Buildings constructed in Burns Street were single storey basic homes of brick, stone or weatherboard for people who worked in the vicinity. Many of the houses in Burns Street were investment properties leased to tenants. In 2004, Burns Street continues to be a residential street and the modest workers cottages are the dominant buildings in the street. At the north eastern end of Burns Street is the former ‘Weeties’ factory (which faces Harvest Road), a source of employment for local residents for many years.
The weatherboard and iron cottage at 21 Burns Street was built between 1897 and 1913 for an unidentified owner. It is possible that this cottage was one of the first in Burns Street as a plan drawn in 1897 shows a building on the approximate location of this cottage (although it could be Number 21). By 1921, the property was owned by Walter Jeans who leased the cottage to tenant, Stanley Kent. Jeans owned the property until at least 1935, and leased it to various tenants. Records of ownership are not available for the period 1935 to 1955. From 1955 to 1961, the cottage was owned and occupied by Arimathera Murphy.
In 1940, the cottage retained its basic original form. At this time, there was a timber structure on the rear boundary and a water closet the northeast corner. The cottage was connected to the mains sewerage system in 1950. By 1979, the front verandah of the cottage had been partially enclosed.
This place was identified by the Fremantle Society in 1979/80 as being of cultural heritage significance. (Coded: Red: "Significantly contributing to the unique character of Fremantle") This place was also included in the 'North Fremantle Heritage Study' (1994) as a place contributing to the development and heritage of North Fremantle.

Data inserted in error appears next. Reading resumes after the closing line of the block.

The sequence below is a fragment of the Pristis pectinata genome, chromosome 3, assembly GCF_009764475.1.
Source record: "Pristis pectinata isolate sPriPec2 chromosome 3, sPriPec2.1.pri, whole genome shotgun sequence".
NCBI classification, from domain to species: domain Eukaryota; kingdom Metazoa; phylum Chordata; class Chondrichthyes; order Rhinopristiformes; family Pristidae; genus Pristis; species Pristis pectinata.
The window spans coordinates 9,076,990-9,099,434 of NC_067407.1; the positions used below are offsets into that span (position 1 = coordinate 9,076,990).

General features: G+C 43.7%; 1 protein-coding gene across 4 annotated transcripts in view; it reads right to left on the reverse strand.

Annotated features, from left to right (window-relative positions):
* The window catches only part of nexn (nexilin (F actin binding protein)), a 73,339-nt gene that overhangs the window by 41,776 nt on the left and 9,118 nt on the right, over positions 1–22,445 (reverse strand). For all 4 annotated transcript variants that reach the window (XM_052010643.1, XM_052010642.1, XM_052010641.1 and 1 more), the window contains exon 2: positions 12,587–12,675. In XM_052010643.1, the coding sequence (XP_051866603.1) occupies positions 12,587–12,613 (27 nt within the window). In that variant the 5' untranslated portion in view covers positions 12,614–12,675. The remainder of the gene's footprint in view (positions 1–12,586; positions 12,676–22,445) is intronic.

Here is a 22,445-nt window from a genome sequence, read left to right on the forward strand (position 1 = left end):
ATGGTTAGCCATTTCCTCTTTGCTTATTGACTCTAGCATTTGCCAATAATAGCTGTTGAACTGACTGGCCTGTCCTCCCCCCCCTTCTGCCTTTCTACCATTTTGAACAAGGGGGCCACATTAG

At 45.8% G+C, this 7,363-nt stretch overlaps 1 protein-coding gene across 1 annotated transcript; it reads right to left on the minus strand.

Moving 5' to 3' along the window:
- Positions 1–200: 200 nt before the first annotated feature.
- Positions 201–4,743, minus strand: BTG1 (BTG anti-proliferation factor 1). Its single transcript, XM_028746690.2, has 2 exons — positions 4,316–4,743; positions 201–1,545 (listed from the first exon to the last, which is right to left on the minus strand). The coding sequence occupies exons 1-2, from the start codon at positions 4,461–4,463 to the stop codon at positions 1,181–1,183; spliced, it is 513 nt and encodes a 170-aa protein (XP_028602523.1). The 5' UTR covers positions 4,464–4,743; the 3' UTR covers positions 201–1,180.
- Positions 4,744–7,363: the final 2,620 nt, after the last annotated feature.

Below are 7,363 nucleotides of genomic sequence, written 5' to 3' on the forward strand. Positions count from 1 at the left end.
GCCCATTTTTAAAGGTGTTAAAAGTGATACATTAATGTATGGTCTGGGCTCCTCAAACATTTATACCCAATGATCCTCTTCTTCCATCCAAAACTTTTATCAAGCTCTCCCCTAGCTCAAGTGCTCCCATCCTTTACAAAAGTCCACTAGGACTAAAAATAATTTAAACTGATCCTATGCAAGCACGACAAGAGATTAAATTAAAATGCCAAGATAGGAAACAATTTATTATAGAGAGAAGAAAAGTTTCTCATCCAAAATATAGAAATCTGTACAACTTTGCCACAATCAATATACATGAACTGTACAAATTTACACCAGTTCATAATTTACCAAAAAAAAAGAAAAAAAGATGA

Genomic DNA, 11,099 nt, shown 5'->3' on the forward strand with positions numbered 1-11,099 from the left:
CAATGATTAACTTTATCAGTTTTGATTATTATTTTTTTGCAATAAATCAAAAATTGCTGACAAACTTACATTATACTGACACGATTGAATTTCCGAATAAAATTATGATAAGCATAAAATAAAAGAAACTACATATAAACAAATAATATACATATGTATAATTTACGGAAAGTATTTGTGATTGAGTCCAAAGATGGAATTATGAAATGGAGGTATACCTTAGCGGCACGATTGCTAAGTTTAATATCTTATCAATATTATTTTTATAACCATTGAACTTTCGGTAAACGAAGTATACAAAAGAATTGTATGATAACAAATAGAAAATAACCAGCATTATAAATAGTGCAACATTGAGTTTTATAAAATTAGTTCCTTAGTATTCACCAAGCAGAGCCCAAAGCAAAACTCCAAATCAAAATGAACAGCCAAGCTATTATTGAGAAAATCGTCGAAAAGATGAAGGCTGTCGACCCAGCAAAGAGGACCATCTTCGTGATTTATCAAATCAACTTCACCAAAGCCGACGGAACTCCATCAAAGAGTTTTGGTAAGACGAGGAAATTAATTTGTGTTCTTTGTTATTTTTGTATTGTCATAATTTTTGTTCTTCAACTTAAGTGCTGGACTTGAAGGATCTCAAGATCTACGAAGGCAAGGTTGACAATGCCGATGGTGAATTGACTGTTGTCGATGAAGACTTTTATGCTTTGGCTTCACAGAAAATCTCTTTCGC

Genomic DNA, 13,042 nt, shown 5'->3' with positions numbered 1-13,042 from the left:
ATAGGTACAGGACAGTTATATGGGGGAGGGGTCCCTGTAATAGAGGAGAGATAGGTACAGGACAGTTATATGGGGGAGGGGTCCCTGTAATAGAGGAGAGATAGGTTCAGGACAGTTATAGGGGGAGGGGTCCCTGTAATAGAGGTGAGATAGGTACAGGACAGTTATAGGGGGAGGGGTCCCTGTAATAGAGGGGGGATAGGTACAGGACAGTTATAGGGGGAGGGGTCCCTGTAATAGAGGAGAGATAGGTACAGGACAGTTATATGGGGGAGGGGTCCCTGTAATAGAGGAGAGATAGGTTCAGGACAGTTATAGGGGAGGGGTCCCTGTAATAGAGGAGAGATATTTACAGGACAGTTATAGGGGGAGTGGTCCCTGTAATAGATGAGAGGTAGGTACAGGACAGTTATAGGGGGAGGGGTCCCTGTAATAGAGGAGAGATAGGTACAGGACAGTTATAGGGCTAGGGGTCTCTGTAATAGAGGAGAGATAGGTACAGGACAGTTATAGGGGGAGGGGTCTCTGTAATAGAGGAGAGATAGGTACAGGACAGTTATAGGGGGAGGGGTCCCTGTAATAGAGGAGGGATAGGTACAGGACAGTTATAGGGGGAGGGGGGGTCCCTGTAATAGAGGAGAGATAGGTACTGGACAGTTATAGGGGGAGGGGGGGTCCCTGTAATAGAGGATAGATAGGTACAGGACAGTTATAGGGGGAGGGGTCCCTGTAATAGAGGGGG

High degree of integrity (original intent clear, current use compatible, high long term sustainability).
High degree of authenticity with much original fabric remaining.
(These statements based on street survey only).


Condition assessed as fair to good (assessed from streetscape survey only).

Place Type

Individual Building or Group


Epoch General Specific
Present Use RESIDENTIAL Single storey residence
Original Use RESIDENTIAL Single storey residence

Architectural Styles

Federation Queen Anne

Construction Materials

Type General Specific
Roof METAL Corrugated Iron
Wall TIMBER Weatherboard

Historic Themes

General Specific
DEMOGRAPHIC SETTLEMENT & MOBILITY Land allocation & subdivision

Creation Date

20 Jul 2011

Publish place record online (inHerit):


Last Update

22 Mar 2019


This data is provided by the City of Fremantle. While every care is taken to ensure the accuracy of this data, the City of Fremantle makes no representations or warranties about its accuracy, reliability, completeness or suitability for any particular purpose and disclaims all responsibility and all liability (including without limitation, liability in negligence) for all expenses, losses, damages (including indirect or consequential damage) and costs which you might incur as a result of the data being inaccurate or incomplete in any way and for any reason. Under no circumstances should this data be used to carry out any work without first contacting the City of Fremantle for the appropriate confirmation and approval.